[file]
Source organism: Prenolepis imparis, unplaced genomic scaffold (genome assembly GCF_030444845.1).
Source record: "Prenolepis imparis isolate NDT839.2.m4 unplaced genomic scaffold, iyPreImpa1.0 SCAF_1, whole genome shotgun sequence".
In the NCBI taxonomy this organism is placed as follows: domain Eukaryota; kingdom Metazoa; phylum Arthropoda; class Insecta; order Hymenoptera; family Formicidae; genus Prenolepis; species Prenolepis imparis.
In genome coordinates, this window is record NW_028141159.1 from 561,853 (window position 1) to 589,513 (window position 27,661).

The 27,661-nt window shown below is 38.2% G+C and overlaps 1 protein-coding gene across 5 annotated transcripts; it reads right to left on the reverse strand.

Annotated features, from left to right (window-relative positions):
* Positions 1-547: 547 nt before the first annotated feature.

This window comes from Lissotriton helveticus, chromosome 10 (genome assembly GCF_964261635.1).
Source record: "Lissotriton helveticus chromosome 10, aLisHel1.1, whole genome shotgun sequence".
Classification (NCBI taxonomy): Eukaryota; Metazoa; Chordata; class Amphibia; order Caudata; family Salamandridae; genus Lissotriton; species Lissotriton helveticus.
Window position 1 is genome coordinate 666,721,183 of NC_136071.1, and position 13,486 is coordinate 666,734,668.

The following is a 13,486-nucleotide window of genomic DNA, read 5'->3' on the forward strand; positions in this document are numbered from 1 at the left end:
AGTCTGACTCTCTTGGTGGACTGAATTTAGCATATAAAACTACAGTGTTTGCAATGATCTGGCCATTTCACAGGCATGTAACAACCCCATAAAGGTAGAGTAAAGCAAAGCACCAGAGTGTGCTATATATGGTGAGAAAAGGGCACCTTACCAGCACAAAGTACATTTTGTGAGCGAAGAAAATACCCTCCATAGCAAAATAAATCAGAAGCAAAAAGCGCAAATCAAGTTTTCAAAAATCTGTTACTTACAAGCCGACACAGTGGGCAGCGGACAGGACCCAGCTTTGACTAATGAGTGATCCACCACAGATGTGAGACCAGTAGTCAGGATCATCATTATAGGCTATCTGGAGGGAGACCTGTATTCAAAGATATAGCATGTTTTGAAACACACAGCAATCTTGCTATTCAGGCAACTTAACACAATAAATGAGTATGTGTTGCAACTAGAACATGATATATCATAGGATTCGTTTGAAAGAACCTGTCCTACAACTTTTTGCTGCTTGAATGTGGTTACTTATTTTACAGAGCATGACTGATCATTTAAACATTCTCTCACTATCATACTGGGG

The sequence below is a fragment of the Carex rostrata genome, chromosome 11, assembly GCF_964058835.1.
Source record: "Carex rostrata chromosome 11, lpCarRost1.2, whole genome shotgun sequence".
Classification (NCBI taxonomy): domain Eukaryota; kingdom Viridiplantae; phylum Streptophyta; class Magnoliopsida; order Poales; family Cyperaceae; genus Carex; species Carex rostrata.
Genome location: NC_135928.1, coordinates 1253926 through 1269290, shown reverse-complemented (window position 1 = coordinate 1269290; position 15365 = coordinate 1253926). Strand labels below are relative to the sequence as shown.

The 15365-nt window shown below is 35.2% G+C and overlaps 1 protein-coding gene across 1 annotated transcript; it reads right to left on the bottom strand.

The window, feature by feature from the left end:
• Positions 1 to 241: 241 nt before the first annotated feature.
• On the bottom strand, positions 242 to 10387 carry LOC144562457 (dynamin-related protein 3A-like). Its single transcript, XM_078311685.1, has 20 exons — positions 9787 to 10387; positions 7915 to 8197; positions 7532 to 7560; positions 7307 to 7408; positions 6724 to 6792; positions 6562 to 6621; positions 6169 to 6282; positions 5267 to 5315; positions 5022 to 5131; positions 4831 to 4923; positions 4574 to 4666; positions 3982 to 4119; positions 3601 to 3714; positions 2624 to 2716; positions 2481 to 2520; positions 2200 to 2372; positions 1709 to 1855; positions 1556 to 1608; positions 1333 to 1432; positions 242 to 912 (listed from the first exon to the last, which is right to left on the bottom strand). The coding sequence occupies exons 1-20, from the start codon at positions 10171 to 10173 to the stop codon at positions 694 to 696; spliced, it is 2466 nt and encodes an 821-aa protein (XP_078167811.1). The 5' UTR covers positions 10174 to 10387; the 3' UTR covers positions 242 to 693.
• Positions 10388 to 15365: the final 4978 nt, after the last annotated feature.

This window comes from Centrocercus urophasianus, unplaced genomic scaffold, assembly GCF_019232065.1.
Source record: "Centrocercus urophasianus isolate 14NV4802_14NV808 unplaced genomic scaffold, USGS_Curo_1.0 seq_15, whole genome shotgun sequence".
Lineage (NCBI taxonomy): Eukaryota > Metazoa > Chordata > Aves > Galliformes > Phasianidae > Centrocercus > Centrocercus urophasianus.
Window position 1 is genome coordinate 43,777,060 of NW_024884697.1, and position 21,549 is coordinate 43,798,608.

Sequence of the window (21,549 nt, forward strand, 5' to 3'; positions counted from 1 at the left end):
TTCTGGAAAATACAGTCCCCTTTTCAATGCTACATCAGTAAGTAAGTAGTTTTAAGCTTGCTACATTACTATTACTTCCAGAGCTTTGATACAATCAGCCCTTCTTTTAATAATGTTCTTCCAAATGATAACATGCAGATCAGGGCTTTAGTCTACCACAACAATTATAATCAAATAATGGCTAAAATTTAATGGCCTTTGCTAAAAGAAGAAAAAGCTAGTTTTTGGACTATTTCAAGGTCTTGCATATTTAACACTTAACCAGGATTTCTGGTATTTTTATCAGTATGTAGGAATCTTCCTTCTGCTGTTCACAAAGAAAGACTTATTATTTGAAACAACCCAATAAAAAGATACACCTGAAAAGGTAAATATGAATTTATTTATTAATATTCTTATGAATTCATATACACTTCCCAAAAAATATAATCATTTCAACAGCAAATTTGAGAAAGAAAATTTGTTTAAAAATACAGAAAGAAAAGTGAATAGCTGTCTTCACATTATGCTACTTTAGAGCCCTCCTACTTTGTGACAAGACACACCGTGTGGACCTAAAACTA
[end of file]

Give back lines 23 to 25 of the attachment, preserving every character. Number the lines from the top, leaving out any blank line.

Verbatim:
This window comes from Centrocercus urophasianus, unplaced genomic scaffold, assembly GCF_019232065.1.
Source record: "Centrocercus urophasianus isolate 14NV4802_14NV808 unplaced genomic scaffold, USGS_Curo_1.0 seq_15, whole genome shotgun sequence".
Lineage (NCBI taxonomy): Eukaryota > Metazoa > Chordata > Aves > Galliformes > Phasianidae > Centrocercus > Centrocercus urophasianus.